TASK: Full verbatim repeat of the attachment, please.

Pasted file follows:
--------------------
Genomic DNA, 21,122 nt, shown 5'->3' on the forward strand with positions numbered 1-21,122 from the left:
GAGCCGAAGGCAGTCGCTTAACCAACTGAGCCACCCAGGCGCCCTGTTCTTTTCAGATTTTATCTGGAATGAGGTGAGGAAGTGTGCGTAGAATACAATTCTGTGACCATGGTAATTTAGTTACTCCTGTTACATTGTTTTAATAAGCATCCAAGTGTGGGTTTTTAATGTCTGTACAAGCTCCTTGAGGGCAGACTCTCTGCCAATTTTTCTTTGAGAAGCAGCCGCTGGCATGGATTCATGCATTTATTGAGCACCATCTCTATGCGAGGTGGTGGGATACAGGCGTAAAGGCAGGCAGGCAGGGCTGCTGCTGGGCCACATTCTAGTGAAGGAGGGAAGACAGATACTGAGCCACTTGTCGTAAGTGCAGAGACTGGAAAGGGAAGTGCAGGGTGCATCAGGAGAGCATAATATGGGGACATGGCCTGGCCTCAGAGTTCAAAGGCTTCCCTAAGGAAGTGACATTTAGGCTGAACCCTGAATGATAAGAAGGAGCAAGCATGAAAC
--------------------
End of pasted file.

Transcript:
Genomic DNA, 21,122 nt, shown 5'->3' on the forward strand with positions numbered 1-21,122 from the left:
GAGCCGAAGGCAGTCGCTTAACCAACTGAGCCACCCAGGCGCCCTGTTCTTTTCAGATTTTATCTGGAATGAGGTGAGGAAGTGTGCGTAGAATACAATTCTGTGACCATGGTAATTTAGTTACTCCTGTTACATTGTTTTAATAAGCATCCAAGTGTGGGTTTTTAATGTCTGTACAAGCTCCTTGAGGGCAGACTCTCTGCCAATTTTTCTTTGAGAAGCAGCCGCTGGCATGGATTCATGCATTTATTGAGCACCATCTCTATGCGAGGTGGTGGGATACAGGCGTAAAGGCAGGCAGGCAGGGCTGCTGCTGGGCCACATTCTAGTGAAGGAGGGAAGACAGATACTGAGCCACTTGTCGTAAGTGCAGAGACTGGAAAGGGAAGTGCAGGGTGCATCAGGAGAGCATAATATGGGGACATGGCCTGGCCTCAGAGTTCAAAGGCTTCCCTAAGGAAGTGACATTTAGGCTGAACCCTGAATGATAAGAAGGAGCAAGCATGAAAC